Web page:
As Canada and the world grapple with the climate crisis, on the 4th anniversary of the launch of a provincial climate action plan, Green Party leader David Coon is wondering why New Brunswick’s government seems oblivious to the fact the planet’s climate is rapidly destabilizing.
NB Power has just released its latest 20-year resource plan, but its emphasis is on extending the life of its fossil fuel plants, not replacing them with hydroelectric, wind and solar power.
The Electricity Act’s target for renewable energy expires at the end of the month, but the Higgs government has failed to set a new renewable energy target1.
Three years have passed without any action since the tabling of a public transportation strategy for New Brunswick in 2017.
“Our youth no longer have the confidence that governments will make the changes necessary to stop a climate calamity,” said David Coon, Green Party leader and MLA for Fredericton-South. “We are failing them.”
The largest emitting sectors in New Brunswick are transportation at 23% of emissions, electricity generation at 25%, and petroleum refining at 24%. The province must cut a further 3.5 million tonnes of carbon pollution to meet its legislated target for 2030 contained in the Climate Change Act.
“We need bold action to give hope to our youth, such as establishing a rail system linking our three major cities with existing rail service between Campbellton and Sackville, eliminating barriers to community wind and solar farms, and creating active transportation infrastructure to replace driving with cycling and walking in urban areas,” said Coon.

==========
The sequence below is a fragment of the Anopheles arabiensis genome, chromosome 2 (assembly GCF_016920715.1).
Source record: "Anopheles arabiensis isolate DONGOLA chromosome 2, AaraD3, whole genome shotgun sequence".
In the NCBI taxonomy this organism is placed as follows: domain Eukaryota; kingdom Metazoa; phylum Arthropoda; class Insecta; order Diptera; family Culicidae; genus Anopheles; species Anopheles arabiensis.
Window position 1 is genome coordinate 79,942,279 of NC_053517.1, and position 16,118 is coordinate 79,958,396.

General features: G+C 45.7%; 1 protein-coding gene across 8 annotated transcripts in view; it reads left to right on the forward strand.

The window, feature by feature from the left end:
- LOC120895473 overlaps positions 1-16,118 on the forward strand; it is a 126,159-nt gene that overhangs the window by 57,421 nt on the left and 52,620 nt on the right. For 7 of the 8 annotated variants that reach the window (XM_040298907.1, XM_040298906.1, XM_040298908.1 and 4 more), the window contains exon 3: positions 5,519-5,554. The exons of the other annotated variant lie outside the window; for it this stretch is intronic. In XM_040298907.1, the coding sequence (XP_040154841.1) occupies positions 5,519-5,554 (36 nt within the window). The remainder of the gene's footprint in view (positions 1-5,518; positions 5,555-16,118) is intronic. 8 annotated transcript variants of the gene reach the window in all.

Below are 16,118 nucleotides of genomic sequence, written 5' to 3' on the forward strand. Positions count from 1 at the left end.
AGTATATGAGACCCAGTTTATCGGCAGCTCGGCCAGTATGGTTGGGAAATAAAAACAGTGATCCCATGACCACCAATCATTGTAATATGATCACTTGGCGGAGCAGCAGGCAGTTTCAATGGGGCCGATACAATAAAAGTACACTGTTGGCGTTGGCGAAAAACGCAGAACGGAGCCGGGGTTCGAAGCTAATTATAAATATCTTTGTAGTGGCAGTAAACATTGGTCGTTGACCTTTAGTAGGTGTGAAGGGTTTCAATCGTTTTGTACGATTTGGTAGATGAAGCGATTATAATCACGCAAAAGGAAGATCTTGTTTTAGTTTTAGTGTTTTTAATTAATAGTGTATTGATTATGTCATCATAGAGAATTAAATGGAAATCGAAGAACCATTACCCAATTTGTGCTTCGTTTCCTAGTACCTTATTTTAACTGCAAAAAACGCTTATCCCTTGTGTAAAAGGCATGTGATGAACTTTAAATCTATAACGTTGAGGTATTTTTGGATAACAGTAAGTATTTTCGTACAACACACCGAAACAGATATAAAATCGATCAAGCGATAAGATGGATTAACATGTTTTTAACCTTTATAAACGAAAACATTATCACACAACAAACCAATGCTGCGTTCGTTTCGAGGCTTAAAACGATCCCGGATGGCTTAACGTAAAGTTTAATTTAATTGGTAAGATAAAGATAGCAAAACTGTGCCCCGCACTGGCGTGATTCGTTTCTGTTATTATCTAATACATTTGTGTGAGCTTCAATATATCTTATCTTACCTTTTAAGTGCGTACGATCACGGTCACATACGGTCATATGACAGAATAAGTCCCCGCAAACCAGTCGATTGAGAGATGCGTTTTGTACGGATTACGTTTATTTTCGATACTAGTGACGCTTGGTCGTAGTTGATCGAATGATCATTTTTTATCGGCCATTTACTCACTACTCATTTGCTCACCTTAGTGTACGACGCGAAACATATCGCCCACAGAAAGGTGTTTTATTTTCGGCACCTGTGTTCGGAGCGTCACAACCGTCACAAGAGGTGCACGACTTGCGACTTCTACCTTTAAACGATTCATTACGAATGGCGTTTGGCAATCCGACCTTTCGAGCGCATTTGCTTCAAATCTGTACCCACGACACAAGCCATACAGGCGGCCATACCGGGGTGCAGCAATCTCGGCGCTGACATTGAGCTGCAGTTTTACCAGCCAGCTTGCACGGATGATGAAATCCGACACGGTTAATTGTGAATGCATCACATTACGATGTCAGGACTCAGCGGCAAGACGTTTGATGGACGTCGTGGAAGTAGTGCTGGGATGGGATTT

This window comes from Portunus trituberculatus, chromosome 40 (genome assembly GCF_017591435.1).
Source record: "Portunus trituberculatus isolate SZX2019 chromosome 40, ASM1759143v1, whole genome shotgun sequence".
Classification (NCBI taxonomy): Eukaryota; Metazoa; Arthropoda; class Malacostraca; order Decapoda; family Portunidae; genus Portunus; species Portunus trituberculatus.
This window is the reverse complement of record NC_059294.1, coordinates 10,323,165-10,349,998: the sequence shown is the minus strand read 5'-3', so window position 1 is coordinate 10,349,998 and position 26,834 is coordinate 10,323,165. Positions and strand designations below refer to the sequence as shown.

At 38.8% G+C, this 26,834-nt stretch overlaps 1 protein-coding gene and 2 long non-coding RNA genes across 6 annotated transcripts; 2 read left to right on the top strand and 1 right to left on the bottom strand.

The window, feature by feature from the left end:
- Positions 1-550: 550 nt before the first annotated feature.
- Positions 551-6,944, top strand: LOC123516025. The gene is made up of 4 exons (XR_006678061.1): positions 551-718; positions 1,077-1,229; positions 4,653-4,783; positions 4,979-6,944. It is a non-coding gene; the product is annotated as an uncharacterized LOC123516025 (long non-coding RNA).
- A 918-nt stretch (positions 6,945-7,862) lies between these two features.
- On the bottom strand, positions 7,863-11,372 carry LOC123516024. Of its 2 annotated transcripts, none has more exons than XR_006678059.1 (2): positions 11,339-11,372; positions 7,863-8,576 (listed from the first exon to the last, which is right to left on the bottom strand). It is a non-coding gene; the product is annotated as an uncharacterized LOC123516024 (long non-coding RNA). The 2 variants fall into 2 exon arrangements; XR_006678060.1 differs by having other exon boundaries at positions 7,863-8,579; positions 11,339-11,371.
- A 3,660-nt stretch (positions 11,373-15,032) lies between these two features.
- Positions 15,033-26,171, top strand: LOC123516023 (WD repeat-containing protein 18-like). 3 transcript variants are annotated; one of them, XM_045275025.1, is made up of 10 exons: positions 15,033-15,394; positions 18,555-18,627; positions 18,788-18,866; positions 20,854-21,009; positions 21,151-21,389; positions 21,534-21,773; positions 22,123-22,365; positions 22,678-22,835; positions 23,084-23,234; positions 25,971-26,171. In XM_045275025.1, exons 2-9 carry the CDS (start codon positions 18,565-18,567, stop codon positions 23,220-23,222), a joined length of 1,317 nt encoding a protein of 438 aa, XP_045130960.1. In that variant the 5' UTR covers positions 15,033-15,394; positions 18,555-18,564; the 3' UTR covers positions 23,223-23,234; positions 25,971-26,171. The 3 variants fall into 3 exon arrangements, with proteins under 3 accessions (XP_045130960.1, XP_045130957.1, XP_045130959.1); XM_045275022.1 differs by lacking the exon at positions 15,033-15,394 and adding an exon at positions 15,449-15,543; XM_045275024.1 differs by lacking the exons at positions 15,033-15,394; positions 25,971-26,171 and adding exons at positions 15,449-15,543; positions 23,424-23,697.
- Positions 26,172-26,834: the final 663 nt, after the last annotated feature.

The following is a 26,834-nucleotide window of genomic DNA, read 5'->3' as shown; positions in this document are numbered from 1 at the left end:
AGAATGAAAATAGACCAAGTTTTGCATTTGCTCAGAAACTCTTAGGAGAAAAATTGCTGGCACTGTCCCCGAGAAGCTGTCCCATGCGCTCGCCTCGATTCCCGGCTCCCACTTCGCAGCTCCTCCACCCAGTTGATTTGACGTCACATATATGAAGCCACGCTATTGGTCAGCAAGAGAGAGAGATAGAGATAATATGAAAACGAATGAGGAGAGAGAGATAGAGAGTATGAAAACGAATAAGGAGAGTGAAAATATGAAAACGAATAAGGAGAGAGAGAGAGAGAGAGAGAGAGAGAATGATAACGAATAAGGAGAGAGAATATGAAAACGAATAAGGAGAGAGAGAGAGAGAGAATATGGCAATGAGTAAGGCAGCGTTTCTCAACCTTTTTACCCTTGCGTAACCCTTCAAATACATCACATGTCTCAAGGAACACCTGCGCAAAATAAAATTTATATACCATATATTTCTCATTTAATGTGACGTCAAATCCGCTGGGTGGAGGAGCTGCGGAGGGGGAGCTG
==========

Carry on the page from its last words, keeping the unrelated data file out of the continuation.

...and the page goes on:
Coon was part of New Brunswick’s delegation to the Paris Climate Summit in 2015 and a member of the Select Committee on Climate Change which held hearings throughout the province in 2016. He is a former chair of the Canadian Climate Action Network.
1The legally binding target established in 2007 required that 10 percent of the electricity New Brunswickers consume be supplied by wind power and other new renewable energy sources by 2016, later extended to 2020.
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